When I was first diagnosed with multiple sclerosis I looked at the MRI results with the white spots but it meant nothing to me, it was like reading a foreign language.
I was waiting for more symptoms to prove that I have multiple sclerosis. It wasn’t until five years later that I learned symptoms are just the tip of the iceberg.
MS causes damage to the myelin, the protective coating of the nerves. This damage creates lesions or “scars” that can be seen on the brain and spinal cord in a process is called demyelination.
MS activity in the brain happens before the symptoms are being experienced and can be seen as white spots on the MRI images.
http://www.youtube.com/user/DrBarrySinger?feature=watch Dr. Barry Singer and http://mslivingwell.org/category/living-well-with-ms/ and MSlivingwell.org provided this video to explain the MRI.
MRI or magnetic resonance imaging is a way to see inside the brain and spinal column. MRI scanners use strong magnetic fields and radio waves to form images of the body. The technique is widely used in hospitals for medical diagnosis, staging of disease and for follow-up without exposure to ionizing radiation.
MRI images can show old damage and new inflammation. The pictures that are taken of the brain include information on past and ongoing disease and possible prediction of the future.
five key MRI changes can show
- T2 and flair lesions: standout at Bright Spots called Hyperintensities, ventricles or spinal fluid spaces, old damage and new inflammation, having T2 or flair lesions may be an increased risk for disability. Without MS usually no T2 spots are found in the brain until age 50. Other causes of white spots need to be considered also when diagnosing MS.
- T1 with contrast lesions: MS lesions, bright with contrast when contrast is given in the vein, the contrast goes through your blood and seeps out of leaky blood vessels at sites with active MS inflammation. Typical MS lesions remain active for only one or two months. The spots may go away, or leave a flair scar.
- T1 black holes cells also known ‘T1Hypo-dense lesions: These dark spots on T1 scans are damage on the myelin coating and the nerve, higher risk for physical disability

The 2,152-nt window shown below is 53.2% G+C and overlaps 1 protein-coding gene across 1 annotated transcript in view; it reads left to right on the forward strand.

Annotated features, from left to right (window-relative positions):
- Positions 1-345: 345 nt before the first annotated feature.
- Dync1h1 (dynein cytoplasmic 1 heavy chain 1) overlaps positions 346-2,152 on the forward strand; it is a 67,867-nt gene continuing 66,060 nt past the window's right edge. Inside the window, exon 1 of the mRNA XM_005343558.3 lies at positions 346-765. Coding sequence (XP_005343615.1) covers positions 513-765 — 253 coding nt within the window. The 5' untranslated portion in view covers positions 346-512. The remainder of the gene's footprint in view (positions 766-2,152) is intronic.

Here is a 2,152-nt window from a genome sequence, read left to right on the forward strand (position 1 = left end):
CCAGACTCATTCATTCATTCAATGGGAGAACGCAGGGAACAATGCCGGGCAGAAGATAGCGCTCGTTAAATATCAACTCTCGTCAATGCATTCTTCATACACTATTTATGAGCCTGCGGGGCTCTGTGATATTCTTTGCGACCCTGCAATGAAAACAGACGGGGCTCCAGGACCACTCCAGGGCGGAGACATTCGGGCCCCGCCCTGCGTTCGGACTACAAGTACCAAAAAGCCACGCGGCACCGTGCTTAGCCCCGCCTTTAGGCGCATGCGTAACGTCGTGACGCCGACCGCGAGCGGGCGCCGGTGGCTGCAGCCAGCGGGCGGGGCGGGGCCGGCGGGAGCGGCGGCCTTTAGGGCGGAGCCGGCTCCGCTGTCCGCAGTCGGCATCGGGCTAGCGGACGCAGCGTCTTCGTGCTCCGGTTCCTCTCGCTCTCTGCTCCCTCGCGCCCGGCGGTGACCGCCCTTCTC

- Atrophy: As all of us age, our brain shrinks naturally, with MS the brain shrinks more quickly.
- Cortisol lesions: Cortex or surface of the brain contains the nerve cells and new MRI research techniques make these spots more visible. Cortisol lesions are more common in progressive MS
Good News is medications prevent over 70% of new lesions from forming or existing lesions from becoming larger and flair or T2 images contrast T1 lesions can decrease more than 80% with treatment. medications have been proven to slow down atrophy and prevent new T1 black holes.
MRI scans are the central tool to diagnose and monitor treatment options. Significant changes are seen on the MRI, the doctor might consider a change in treatment. An unchanged MRI is one indicator that the MS is in check.
Also, exciting research is focusing on repairing the myelin heal the damage of multiple sclerosis.
I wish I would have understood the MRI and gotten on medication when I was diagnosed. Even though I didn’t, I’m grateful that my medication is keeping my MS under control.
“The type of lesions we are describing are relatively new,” he said. “Called T1 hyperintense lesions, they look bright when you look at the image.” They are different than the lesions known as T2 hyperintense lesions, he said.
MS Symptoms: Vision Problems
More than half of people with MS experience a vision problem called optic neuritis. This inflammation of the optic nerve may cause blurred vision, loss of color vision, eye pain, or blindness, usually in one eye. The problem is usually temporary and tends to improve within a few weeks. In many cases, vision problems are the first sign of MS.
Stroke vs. MS
Confusion, slurred speech, and muscle weakness can be symptoms of MS, but they can also be signs of a stroke. Anyone who suddenly has trouble speaking or moving their limbs should be taken to the ER immediately. Treating a stroke within the first few hours provides the best odds of a successful recovery.
If there are lesions are on the brain stem vision blurriness or vision issues
attack on the cervical portion of the spinal cord numbness and weakness in the hands and legs